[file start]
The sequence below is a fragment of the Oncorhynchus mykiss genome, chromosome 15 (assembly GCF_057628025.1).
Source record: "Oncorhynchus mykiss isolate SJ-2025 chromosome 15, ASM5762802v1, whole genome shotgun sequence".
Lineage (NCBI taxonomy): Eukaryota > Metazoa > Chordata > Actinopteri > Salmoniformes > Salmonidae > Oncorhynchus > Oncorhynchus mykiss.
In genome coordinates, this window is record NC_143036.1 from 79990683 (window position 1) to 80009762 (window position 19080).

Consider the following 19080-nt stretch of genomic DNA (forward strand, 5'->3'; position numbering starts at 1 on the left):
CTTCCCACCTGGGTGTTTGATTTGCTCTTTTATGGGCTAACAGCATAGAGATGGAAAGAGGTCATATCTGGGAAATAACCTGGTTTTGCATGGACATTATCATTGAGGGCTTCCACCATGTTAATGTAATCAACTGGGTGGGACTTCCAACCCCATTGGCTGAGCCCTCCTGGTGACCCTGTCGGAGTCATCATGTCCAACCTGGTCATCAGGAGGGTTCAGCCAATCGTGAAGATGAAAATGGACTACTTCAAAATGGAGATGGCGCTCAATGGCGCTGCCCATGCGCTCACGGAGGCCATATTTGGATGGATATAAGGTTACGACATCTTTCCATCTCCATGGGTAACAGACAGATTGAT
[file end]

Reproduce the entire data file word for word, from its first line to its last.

The sequence below is a fragment of the Oncorhynchus mykiss genome, chromosome 15 (assembly GCF_057628025.1).
Source record: "Oncorhynchus mykiss isolate SJ-2025 chromosome 15, ASM5762802v1, whole genome shotgun sequence".
Lineage (NCBI taxonomy): Eukaryota > Metazoa > Chordata > Actinopteri > Salmoniformes > Salmonidae > Oncorhynchus > Oncorhynchus mykiss.
In genome coordinates, this window is record NC_143036.1 from 79990683 (window position 1) to 80009762 (window position 19080).

Consider the following 19080-nt stretch of genomic DNA (forward strand, 5'->3'; position numbering starts at 1 on the left):
CTTCCCACCTGGGTGTTTGATTTGCTCTTTTATGGGCTAACAGCATAGAGATGGAAAGAGGTCATATCTGGGAAATAACCTGGTTTTGCATGGACATTATCATTGAGGGCTTCCACCATGTTAATGTAATCAACTGGGTGGGACTTCCAACCCCATTGGCTGAGCCCTCCTGGTGACCCTGTCGGAGTCATCATGTCCAACCTGGTCATCAGGAGGGTTCAGCCAATCGTGAAGATGAAAATGGACTACTTCAAAATGGAGATGGCGCTCAATGGCGCTGCCCATGCGCTCACGGAGGCCATATTTGGATGGATATAAGGTTACGACATCTTTCCATCTCCATGGGTAACAGACAGATTGAT